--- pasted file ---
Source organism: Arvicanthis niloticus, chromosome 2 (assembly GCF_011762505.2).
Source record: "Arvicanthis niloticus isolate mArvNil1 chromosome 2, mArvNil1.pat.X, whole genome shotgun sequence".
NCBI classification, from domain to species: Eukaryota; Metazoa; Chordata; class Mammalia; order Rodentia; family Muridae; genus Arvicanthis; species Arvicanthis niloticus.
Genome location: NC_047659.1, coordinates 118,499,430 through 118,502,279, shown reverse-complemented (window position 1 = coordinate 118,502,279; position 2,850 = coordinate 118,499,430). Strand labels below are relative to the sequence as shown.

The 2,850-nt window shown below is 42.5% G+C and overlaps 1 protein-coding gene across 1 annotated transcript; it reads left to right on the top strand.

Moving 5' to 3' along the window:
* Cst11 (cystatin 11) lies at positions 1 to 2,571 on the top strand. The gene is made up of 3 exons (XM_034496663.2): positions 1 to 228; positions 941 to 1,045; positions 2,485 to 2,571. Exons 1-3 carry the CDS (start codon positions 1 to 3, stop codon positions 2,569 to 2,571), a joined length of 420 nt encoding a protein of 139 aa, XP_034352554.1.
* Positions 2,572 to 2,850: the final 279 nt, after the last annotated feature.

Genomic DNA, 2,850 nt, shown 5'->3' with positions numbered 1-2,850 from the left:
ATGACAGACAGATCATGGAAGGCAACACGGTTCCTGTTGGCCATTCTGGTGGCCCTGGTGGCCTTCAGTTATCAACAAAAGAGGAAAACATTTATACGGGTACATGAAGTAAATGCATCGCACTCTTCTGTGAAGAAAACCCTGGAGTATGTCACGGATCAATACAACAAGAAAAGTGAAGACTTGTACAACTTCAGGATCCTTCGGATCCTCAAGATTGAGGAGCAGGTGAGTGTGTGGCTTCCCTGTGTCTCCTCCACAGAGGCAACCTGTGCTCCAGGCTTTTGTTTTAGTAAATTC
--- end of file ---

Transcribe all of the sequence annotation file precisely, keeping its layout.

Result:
Source organism: Arvicanthis niloticus, chromosome 2 (assembly GCF_011762505.2).
Source record: "Arvicanthis niloticus isolate mArvNil1 chromosome 2, mArvNil1.pat.X, whole genome shotgun sequence".
NCBI classification, from domain to species: Eukaryota; Metazoa; Chordata; class Mammalia; order Rodentia; family Muridae; genus Arvicanthis; species Arvicanthis niloticus.
Genome location: NC_047659.1, coordinates 118,499,430 through 118,502,279, shown reverse-complemented (window position 1 = coordinate 118,502,279; position 2,850 = coordinate 118,499,430). Strand labels below are relative to the sequence as shown.

The 2,850-nt window shown below is 42.5% G+C and overlaps 1 protein-coding gene across 1 annotated transcript; it reads left to right on the top strand.

Moving 5' to 3' along the window:
* Cst11 (cystatin 11) lies at positions 1 to 2,571 on the top strand. The gene is made up of 3 exons (XM_034496663.2): positions 1 to 228; positions 941 to 1,045; positions 2,485 to 2,571. Exons 1-3 carry the CDS (start codon positions 1 to 3, stop codon positions 2,569 to 2,571), a joined length of 420 nt encoding a protein of 139 aa, XP_034352554.1.
* Positions 2,572 to 2,850: the final 279 nt, after the last annotated feature.

Genomic DNA, 2,850 nt, shown 5'->3' with positions numbered 1-2,850 from the left:
ATGACAGACAGATCATGGAAGGCAACACGGTTCCTGTTGGCCATTCTGGTGGCCCTGGTGGCCTTCAGTTATCAACAAAAGAGGAAAACATTTATACGGGTACATGAAGTAAATGCATCGCACTCTTCTGTGAAGAAAACCCTGGAGTATGTCACGGATCAATACAACAAGAAAAGTGAAGACTTGTACAACTTCAGGATCCTTCGGATCCTCAAGATTGAGGAGCAGGTGAGTGTGTGGCTTCCCTGTGTCTCCTCCACAGAGGCAACCTGTGCTCCAGGCTTTTGTTTTAGTAAATTC